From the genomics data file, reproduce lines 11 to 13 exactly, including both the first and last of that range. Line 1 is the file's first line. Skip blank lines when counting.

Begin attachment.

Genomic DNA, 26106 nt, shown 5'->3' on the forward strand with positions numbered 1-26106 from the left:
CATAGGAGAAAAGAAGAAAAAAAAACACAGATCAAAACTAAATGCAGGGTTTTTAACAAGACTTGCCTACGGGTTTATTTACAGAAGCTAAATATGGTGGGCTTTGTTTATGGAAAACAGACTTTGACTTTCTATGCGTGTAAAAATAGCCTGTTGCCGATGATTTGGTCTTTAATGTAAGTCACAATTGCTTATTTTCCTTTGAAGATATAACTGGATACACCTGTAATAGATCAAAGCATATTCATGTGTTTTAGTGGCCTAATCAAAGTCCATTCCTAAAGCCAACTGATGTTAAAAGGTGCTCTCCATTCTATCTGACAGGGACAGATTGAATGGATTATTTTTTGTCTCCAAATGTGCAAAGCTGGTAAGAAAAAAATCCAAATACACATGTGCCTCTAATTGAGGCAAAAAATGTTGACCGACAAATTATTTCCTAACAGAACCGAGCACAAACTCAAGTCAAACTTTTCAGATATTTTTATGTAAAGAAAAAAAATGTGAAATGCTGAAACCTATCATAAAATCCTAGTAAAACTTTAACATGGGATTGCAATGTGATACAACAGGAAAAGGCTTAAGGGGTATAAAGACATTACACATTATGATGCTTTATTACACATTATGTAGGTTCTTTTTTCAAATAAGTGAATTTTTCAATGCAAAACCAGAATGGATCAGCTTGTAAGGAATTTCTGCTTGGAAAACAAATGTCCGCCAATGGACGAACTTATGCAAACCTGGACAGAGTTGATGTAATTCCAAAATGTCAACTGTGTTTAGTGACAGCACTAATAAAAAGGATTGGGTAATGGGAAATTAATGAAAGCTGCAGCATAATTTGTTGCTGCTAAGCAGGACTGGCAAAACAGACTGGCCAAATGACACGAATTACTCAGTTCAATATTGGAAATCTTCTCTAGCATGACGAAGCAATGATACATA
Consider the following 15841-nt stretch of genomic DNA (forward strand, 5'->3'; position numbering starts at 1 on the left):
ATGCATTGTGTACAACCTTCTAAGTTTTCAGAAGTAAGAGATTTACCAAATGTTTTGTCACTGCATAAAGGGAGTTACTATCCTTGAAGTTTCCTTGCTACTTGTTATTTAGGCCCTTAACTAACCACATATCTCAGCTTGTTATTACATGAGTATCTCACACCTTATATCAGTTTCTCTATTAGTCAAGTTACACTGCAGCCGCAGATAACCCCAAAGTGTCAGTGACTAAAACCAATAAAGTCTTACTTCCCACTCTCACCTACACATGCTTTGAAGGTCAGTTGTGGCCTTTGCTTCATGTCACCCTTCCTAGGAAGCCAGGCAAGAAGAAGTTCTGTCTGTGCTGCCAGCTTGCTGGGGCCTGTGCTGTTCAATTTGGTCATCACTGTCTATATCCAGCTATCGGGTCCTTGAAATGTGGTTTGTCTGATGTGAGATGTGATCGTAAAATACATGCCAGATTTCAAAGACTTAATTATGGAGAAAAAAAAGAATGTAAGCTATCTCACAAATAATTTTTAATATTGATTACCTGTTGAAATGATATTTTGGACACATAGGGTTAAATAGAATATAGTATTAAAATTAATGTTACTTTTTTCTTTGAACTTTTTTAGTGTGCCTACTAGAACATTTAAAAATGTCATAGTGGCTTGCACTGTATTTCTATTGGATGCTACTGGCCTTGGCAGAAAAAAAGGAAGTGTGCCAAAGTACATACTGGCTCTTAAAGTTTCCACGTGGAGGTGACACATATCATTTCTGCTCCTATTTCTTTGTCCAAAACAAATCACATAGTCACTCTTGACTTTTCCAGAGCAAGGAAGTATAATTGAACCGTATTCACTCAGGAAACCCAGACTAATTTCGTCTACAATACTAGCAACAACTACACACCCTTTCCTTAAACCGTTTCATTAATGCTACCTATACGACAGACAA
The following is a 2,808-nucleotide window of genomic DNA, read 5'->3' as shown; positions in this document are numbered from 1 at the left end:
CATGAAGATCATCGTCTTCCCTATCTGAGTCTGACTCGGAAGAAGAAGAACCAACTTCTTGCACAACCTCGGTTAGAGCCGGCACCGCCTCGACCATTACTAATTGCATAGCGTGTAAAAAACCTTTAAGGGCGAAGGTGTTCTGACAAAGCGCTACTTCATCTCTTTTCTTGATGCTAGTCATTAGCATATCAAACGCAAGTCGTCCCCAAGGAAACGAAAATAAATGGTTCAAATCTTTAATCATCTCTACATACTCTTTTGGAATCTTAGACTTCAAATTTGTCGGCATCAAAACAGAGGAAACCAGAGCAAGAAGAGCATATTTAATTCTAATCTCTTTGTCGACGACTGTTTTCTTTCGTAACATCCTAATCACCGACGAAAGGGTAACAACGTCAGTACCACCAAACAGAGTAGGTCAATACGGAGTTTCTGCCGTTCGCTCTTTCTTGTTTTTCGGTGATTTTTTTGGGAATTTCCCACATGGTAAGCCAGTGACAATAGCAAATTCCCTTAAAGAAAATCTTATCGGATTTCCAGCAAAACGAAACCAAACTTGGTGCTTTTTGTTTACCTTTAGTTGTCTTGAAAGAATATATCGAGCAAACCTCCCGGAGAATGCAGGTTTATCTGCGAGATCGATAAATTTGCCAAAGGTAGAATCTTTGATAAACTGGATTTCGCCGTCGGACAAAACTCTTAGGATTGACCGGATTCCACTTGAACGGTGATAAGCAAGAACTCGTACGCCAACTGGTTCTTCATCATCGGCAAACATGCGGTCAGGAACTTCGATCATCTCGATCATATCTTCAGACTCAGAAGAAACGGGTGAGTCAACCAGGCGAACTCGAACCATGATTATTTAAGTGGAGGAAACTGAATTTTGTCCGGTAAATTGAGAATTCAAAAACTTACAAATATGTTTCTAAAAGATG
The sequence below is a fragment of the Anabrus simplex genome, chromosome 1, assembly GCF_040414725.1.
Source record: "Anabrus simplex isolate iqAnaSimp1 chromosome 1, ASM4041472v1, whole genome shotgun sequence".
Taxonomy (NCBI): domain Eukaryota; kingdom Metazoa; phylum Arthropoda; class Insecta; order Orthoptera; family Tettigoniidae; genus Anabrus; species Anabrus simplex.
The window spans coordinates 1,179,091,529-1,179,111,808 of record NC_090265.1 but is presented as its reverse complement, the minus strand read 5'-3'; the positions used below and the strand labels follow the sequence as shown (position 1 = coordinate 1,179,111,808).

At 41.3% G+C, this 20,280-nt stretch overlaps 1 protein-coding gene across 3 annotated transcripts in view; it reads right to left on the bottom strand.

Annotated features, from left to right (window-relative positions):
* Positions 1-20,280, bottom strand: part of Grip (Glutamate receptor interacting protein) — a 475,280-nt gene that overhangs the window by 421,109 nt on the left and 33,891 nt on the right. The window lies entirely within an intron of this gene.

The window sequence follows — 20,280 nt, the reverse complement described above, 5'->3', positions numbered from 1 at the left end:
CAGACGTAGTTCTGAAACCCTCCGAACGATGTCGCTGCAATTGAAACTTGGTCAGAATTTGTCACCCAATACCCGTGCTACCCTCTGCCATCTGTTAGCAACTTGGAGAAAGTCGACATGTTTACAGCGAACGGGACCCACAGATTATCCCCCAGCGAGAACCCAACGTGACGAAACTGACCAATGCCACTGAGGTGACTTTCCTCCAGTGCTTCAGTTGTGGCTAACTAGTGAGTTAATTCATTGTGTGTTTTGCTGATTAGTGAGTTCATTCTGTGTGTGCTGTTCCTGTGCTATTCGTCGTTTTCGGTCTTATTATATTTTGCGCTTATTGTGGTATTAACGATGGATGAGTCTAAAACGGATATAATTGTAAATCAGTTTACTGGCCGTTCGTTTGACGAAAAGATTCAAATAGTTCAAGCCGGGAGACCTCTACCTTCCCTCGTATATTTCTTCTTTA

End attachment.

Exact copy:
At 41.3% G+C, this 20,280-nt stretch overlaps 1 protein-coding gene across 3 annotated transcripts in view; it reads right to left on the bottom strand.

Annotated features, from left to right (window-relative positions):
* Positions 1-20,280, bottom strand: part of Grip (Glutamate receptor interacting protein) — a 475,280-nt gene that overhangs the window by 421,109 nt on the left and 33,891 nt on the right. The window lies entirely within an intron of this gene.